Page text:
Life in the NFL Seems All Fun and Games But For Some There Are Consequences. And By The Fall, It’s All Back to Football
Suicide, unlike words to the theme song to M*A*S*H says, is not painless. Perhaps it is for the person, but not for those around the person. Junior Seau taking his own life has not just those in sports asking questions, but everyone in society who knows his name. His family, friends and the NFL community are shaking their heads. Why? How could this happen, especially to a guy who seemed so happy and content?
The initial questions are swirling around dementia, the post-concussion syndrome that former Chicago Bears safety Dave Duerson blamed for his suicide a year ago.
Former Atlanta Falcons player Ray Easterling (last month) and former Philadelphia Eagle Andre Waters (2006) are also recent NFL suicides.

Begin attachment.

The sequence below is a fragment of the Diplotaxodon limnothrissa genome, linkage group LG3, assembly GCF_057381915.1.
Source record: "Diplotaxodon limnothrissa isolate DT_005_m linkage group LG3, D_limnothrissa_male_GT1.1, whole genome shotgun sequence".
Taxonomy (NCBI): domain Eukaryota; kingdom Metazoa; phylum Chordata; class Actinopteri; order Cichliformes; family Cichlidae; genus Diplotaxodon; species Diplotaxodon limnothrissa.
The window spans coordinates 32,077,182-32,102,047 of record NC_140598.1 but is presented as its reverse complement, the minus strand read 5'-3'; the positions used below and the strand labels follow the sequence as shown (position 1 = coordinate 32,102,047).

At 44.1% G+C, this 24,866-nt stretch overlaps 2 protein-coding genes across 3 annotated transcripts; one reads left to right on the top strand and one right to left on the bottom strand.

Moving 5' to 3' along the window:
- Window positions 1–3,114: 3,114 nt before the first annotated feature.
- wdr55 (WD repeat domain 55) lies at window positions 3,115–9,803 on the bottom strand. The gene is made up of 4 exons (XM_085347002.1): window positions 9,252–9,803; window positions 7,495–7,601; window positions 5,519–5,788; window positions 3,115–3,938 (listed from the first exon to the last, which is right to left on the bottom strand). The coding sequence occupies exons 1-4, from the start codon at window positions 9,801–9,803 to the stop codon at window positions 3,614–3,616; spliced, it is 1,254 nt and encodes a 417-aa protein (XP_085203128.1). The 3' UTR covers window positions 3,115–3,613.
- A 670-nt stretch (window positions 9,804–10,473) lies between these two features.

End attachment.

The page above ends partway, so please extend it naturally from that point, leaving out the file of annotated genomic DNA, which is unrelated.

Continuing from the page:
It’s enough for players and the league to stand up and take notice, and in fact more than 1,500 players and 100 former players have filed suit against the NFL for neurological damage. At the very least, it brings into the public’s eye the dark side of being a professional athlete in the NFL.
About all the fans see of the players are the touchdowns, the sacks or hard hits (in Seau’s case). In other words, the on-field glory. (As well as too much showboating, especially among receivers.)
Off the field, it’s the multi million-dollar contracts, commercials, golf tournaments, hanging out with celebrities at Hollywood parties and marrying supermodels.
We don’t see the arthritis, the pain in the joints, the emotional struggles of retirement. And few people can see the mental effects of the concussions and all the hits to the head.
That’s something to think about here in the off-season. But how may fans, media and even players will pay attention to it when fall football training camps open and the season starts in September? It’s likely all the attention will be back on the field.